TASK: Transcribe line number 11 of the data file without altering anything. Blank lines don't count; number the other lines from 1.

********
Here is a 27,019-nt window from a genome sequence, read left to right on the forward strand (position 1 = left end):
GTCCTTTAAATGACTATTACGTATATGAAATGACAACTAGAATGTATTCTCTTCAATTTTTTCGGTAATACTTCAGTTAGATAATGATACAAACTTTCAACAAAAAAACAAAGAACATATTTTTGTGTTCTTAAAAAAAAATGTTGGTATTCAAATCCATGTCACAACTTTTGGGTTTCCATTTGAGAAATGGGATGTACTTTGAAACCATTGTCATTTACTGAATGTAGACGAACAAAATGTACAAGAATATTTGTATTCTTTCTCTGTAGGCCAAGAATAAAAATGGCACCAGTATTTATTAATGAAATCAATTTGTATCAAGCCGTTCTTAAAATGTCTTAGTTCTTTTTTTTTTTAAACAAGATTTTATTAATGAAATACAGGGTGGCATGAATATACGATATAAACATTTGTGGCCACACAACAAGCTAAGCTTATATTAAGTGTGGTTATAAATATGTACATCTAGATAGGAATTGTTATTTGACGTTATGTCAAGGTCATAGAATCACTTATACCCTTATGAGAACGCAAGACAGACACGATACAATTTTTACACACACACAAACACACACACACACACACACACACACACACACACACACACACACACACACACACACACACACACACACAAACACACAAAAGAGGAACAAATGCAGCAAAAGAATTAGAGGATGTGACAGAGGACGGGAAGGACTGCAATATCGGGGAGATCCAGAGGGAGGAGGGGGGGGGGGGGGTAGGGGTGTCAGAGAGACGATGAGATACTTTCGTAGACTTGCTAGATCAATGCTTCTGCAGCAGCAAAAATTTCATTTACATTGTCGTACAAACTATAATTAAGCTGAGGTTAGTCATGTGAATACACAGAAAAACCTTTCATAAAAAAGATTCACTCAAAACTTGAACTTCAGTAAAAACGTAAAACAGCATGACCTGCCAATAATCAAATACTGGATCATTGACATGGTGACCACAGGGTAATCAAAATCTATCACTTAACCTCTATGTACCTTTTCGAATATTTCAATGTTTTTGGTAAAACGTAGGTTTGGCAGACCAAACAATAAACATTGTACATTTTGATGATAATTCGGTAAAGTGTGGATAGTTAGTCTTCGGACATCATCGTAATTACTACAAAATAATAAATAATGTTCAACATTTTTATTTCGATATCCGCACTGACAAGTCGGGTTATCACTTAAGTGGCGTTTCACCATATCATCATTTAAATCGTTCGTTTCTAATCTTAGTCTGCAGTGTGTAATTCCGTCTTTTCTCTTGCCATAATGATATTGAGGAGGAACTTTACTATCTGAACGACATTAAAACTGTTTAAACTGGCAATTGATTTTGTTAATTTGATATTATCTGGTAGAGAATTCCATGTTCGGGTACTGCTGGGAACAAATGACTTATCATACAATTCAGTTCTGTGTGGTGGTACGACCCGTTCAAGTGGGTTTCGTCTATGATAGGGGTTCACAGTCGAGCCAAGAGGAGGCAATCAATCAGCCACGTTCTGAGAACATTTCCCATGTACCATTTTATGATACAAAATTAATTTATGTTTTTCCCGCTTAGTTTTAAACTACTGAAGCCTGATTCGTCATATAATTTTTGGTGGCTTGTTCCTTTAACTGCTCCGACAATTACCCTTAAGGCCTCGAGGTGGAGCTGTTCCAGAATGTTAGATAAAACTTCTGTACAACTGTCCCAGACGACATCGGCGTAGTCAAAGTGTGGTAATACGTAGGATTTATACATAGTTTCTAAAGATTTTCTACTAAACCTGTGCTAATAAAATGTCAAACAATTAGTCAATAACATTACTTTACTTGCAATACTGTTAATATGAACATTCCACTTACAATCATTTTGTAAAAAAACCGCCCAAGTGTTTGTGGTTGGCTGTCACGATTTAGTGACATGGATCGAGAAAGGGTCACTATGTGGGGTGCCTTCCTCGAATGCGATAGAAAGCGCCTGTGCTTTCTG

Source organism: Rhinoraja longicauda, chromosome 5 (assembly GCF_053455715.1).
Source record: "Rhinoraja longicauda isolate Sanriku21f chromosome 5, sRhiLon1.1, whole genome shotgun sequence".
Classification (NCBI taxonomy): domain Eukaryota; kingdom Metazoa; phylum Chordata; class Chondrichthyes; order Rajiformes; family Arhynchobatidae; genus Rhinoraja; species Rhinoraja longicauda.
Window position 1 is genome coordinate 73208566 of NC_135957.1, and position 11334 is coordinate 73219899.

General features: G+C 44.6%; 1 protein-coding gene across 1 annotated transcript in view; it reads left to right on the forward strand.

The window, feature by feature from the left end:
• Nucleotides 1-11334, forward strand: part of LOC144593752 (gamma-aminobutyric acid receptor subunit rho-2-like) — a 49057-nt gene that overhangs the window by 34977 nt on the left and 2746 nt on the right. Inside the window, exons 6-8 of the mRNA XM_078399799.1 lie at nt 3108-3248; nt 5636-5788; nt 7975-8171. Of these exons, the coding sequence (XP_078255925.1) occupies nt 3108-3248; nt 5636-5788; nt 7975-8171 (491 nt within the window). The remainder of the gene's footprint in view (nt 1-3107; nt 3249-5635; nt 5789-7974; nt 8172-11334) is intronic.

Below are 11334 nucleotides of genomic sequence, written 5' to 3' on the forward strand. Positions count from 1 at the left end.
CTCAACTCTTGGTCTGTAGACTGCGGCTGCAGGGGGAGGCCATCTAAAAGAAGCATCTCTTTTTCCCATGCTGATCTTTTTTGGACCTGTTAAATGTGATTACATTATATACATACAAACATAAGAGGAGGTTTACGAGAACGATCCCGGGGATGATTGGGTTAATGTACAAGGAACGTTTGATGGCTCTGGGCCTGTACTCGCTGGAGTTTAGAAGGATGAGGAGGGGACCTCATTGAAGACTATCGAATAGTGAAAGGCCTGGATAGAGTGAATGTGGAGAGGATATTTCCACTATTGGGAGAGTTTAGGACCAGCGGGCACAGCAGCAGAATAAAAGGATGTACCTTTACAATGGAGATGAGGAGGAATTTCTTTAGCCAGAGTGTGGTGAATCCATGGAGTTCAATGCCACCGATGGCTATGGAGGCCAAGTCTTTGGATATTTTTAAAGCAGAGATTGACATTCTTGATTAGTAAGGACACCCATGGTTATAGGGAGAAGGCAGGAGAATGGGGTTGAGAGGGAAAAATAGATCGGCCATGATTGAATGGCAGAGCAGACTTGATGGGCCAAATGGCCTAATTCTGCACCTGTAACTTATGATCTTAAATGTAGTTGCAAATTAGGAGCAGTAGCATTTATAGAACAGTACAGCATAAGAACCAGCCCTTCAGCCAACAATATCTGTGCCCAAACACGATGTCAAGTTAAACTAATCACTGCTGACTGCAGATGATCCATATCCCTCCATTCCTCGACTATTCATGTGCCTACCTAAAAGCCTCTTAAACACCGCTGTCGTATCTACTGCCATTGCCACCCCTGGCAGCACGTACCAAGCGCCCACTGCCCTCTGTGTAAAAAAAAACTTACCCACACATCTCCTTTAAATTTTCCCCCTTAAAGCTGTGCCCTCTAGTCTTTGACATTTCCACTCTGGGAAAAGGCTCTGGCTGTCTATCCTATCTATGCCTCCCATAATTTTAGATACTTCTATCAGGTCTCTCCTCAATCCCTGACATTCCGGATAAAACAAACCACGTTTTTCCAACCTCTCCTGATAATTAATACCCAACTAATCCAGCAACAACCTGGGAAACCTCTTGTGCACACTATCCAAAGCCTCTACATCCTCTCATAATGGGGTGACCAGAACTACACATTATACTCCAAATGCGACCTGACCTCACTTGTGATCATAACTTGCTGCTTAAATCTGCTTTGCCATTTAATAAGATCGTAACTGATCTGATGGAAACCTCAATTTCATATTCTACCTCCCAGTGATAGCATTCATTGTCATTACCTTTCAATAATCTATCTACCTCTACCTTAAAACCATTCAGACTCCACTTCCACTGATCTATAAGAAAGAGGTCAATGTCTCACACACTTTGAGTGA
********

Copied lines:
CTCAACTCTTGGTCTGTAGACTGCGGCTGCAGGGGGAGGCCATCTAAAAGAAGCATCTCTTTTTCCCATGCTGATCTTTTTTGGACCTGTTAAATGTGATTACATTATATACATACAAACATAAGAGGAGGTTTACGAGAACGATCCCGGGGATGATTGGGTTAATGTACAAGGAACGTTTGATGGCTCTGGGCCTGTACTCGCTGGAGTTTAGAAGGATGAGGAGGGGACCTCATTGAAGACTATCGAATAGTGAAAGGCCTGGATAGAGTGAATGTGGAGAGGATATTTCCACTATTGGGAGAGTTTAGGACCAGCGGGCACAGCAGCAGAATAAAAGGATGTACCTTTACAATGGAGATGAGGAGGAATTTCTTTAGCCAGAGTGTGGTGAATCCATGGAGTTCAATGCCACCGATGGCTATGGAGGCCAAGTCTTTGGATATTTTTAAAGCAGAGATTGACATTCTTGATTAGTAAGGACACCCATGGTTATAGGGAGAAGGCAGGAGAATGGGGTTGAGAGGGAAAAATAGATCGGCCATGATTGAATGGCAGAGCAGACTTGATGGGCCAAATGGCCTAATTCTGCACCTGTAACTTATGATCTTAAATGTAGTTGCAAATTAGGAGCAGTAGCATTTATAGAACAGTACAGCATAAGAACCAGCCCTTCAGCCAACAATATCTGTGCCCAAACACGATGTCAAGTTAAACTAATCACTGCTGACTGCAGATGATCCATATCCCTCCATTCCTCGACTATTCATGTGCCTACCTAAAAGCCTCTTAAACACCGCTGTCGTATCTACTGCCATTGCCACCCCTGGCAGCACGTACCAAGCGCCCACTGCCCTCTGTGTAAAAAAAAACTTACCCACACATCTCCTTTAAATTTTCCCCCTTAAAGCTGTGCCCTCTAGTCTTTGACATTTCCACTCTGGGAAAAGGCTCTGGCTGTCTATCCTATCTATGCCTCCCATAATTTTAGATACTTCTATCAGGTCTCTCCTCAATCCCTGACATTCCGGATAAAACAAACCACGTTTTTCCAACCTCTCCTGATAATTAATACCCAACTAATCCAGCAACAACCTGGGAAACCTCTTGTGCACACTATCCAAAGCCTCTACATCCTCTCATAATGGGGTGACCAGAACTACACATTATACTCCAAATGCGACCTGACCTCACTTGTGATCATAACTTGCTGCTTAAATCTGCTTTGCCATTTAATAAGATCGTAACTGATCTGATGGAAACCTCAATTTCATATTCTACCTCCCAGTGATAGCATTCATTGTCATTACCTTTCAATAATCTATCTACCTCTACCTTAAAACCATTCAGACTCCACTTCCACTGATCTATAAGAAAGAGGTCAATGTCTCACACACTTTGAGTGA